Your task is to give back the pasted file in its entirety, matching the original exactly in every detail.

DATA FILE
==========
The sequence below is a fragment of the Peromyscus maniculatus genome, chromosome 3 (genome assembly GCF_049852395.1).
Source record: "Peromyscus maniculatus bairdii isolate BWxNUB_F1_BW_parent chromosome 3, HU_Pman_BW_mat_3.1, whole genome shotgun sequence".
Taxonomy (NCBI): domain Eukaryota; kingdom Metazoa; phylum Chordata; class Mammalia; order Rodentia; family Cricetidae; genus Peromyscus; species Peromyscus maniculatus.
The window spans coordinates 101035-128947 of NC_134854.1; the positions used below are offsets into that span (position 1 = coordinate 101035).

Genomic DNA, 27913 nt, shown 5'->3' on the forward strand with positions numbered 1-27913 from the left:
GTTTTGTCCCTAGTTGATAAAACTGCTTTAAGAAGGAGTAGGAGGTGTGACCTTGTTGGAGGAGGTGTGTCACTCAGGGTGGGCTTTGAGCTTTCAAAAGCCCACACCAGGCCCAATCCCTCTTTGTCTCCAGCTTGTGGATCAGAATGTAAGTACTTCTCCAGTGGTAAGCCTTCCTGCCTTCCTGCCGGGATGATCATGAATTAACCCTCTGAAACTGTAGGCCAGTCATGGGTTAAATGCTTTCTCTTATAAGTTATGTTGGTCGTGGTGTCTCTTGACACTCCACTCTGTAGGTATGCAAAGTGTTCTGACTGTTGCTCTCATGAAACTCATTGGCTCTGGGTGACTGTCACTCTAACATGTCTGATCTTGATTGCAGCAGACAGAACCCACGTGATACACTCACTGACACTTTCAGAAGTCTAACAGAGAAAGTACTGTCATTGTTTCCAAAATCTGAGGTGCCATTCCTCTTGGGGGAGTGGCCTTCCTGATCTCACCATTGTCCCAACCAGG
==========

The sequence below is a fragment of the Peromyscus maniculatus genome, chromosome 3 (genome assembly GCF_049852395.1).
Source record: "Peromyscus maniculatus bairdii isolate BWxNUB_F1_BW_parent chromosome 3, HU_Pman_BW_mat_3.1, whole genome shotgun sequence".
Taxonomy (NCBI): domain Eukaryota; kingdom Metazoa; phylum Chordata; class Mammalia; order Rodentia; family Cricetidae; genus Peromyscus; species Peromyscus maniculatus.
The window spans coordinates 101035-128947 of NC_134854.1; the positions used below are offsets into that span (position 1 = coordinate 101035).

Genomic DNA, 27913 nt, shown 5'->3' on the forward strand with positions numbered 1-27913 from the left:
GTTTTGTCCCTAGTTGATAAAACTGCTTTAAGAAGGAGTAGGAGGTGTGACCTTGTTGGAGGAGGTGTGTCACTCAGGGTGGGCTTTGAGCTTTCAAAAGCCCACACCAGGCCCAATCCCTCTTTGTCTCCAGCTTGTGGATCAGAATGTAAGTACTTCTCCAGTGGTAAGCCTTCCTGCCTTCCTGCCGGGATGATCATGAATTAACCCTCTGAAACTGTAGGCCAGTCATGGGTTAAATGCTTTCTCTTATAAGTTATGTTGGTCGTGGTGTCTCTTGACACTCCACTCTGTAGGTATGCAAAGTGTTCTGACTGTTGCTCTCATGAAACTCATTGGCTCTGGGTGACTGTCACTCTAACATGTCTGATCTTGATTGCAGCAGACAGAACCCACGTGATACACTCACTGACACTTTCAGAAGTCTAACAGAGAAAGTACTGTCATTGTTTCCAAAATCTGAGGTGCCATTCCTCTTGGGGGAGTGGCCTTCCTGATCTCACCATTGTCCCAACCAGG